Some of the seats in exit rows will not allow you to recline.
This is typically the case if there are multiple rows of exit row seats for one exit and the seats don’t recline because it would clutter up the space for a clean exit.
Reclining on shorter domestic flights is overrated anyway so I don’t consider this a major con.
Different tray tables
Seats in the emergency exit row may have different types of armrests and tray tables than other economy seats.
A standard economy seat may have a tray that drops down from the seatback in front of it but some seats in the emergency exit row may have a tray table that pops out of the armrest.
This means that you will not be able to put the armrest up or down which could be more restrictive for some passengers.
If your exit row is located on or near a wing you may be subjected to louder engine noise. (The front of the plane is always going to be the quietest because you are in front of the engines.)
Some emergency exit rows are in front of the engines so this is not always a drawback.
Once again if your exit row is on a wing your view out of the window may be largely obstructed from the wing.
If there is an empty seat next to the window, you also might have to stretch out to even catch a window view.
Under seat luggage
Depending on the aircraft and airline, you may have issues trying to store your belongings underneath the seat in front of you when sitting in the emergency exit row. Some airlines seem to allow it while others may prevent you from putting anything under the seat.
This means you will have to store all of your carry-on and personal items in the overhead storage bin similar to if you were sitting in the bulkhead.
Outside of takeoff and landing, you may be able to store your belongings under the seat as long as they do not protrude.
Longer wait to get off the plane
Since you will be seated in the middle of the plane you will not be one of the first people to exit the aircraft.
In fact, you could be among the last to get off the plane.
We once arrived in a Caribbean destination when seated in the emergency exit row and the plane deplaned from both the front and the back.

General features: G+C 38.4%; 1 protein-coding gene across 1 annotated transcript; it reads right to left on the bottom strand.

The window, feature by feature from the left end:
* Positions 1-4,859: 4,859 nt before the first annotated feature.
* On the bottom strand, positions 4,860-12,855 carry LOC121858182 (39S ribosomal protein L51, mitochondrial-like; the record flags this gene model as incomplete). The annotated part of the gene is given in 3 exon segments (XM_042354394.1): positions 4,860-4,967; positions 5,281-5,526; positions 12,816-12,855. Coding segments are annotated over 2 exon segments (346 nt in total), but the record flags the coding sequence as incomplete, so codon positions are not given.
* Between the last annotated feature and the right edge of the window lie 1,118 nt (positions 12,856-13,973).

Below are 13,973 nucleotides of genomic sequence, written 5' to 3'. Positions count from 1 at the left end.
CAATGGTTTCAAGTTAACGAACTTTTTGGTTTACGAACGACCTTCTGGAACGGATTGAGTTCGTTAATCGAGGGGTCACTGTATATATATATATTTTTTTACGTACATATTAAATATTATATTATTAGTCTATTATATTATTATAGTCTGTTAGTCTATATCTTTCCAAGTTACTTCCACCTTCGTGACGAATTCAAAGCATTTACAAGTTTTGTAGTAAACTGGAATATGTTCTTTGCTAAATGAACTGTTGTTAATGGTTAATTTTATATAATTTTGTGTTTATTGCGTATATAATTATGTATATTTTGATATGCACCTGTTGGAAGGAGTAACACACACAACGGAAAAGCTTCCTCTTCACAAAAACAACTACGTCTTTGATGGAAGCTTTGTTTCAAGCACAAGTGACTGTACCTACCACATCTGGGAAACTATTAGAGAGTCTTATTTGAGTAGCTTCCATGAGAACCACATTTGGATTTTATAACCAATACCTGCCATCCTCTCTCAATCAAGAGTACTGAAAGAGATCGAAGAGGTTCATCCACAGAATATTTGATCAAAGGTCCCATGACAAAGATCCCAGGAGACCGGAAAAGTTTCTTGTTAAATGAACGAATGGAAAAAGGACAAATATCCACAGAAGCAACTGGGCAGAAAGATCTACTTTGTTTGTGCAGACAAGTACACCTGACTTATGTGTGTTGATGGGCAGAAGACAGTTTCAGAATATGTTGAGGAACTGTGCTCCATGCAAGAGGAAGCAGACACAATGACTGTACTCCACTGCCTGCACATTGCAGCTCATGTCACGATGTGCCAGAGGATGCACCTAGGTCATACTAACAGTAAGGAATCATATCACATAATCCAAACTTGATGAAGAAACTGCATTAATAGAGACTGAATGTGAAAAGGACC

This forced us to be among the very last passengers off the plane which was not very fun because there was a soul-crushing long line for immigration when we finally exited the aircraft.
This is not the biggest deal to a lot of people but if you are in an emergency exit row you might have to listen to extra instructions about what to do in the event of an emergency.
One thing that I have seen happen (on several occasions) is someone jamming out with their headphones on and getting called out by the flight attendant who is trying to brief the passengers on what they might have to do.
Extra (legal) responsibility
While you might have more room to spread out your legs, by sitting in the emergency exit row you are forced to assume extra duties that could be vitally important.
In a worst-case scenario, your actions could mean the difference between someone living or dying and so your decision to sit in the emergency exit row should not be taken lightly.
There also might be legal implications to your decision to sit in those seats — you could be sued for negligence, for example. So once again you should think through your choice thoroughly.
Where is the emergency exit row?
There are two types of emergency exits: over-wing exits and full-sized exit doors.
The over-wing exit rows are going to be located in the middle of the plane (where the wing is attached) and will usually be a smaller window exit. Meanwhile, the full-sized exit door rows will typically be found towards the front or back of the plane (but sometimes can be near the middle).
Because of the different aircraft and multiple exits, there is no way to predict if you will be in an emergency exit row based solely on your row number.
Instead, you will have to check the seat map for your specific aircraft. You can do this with a website called SeatGuru but you can also often view the emergency exit rows whenever you are selecting your seat with the airline.
Below are four different examples with the different aircraft. You’ll see a 787 Dreamliner from United, A321 from JetBlue, 737 from Southwest, and an A350 from Delta. Notice how on the Southwest 737 the exit rows are over the wing but they are not like that with the other aircraft.
Rules for the emergency exit row
Not everyone can sit in the emergency exit row.
A good rule of thumb is that if you are preboarding you will not be allowed to sit in the exit rows (there are some exceptions).
But there are also specific instances outlined by the FAA that spell out exactly who is not allowed.
Based on 14 CFR § 121.585(b), there are situations where individuals may not be allowed to sit in the emergency exit row.
The reason is that they may not have the ability to successfully complete the duties talked about below.
The situations where you may not be allowed in the exit row include the following.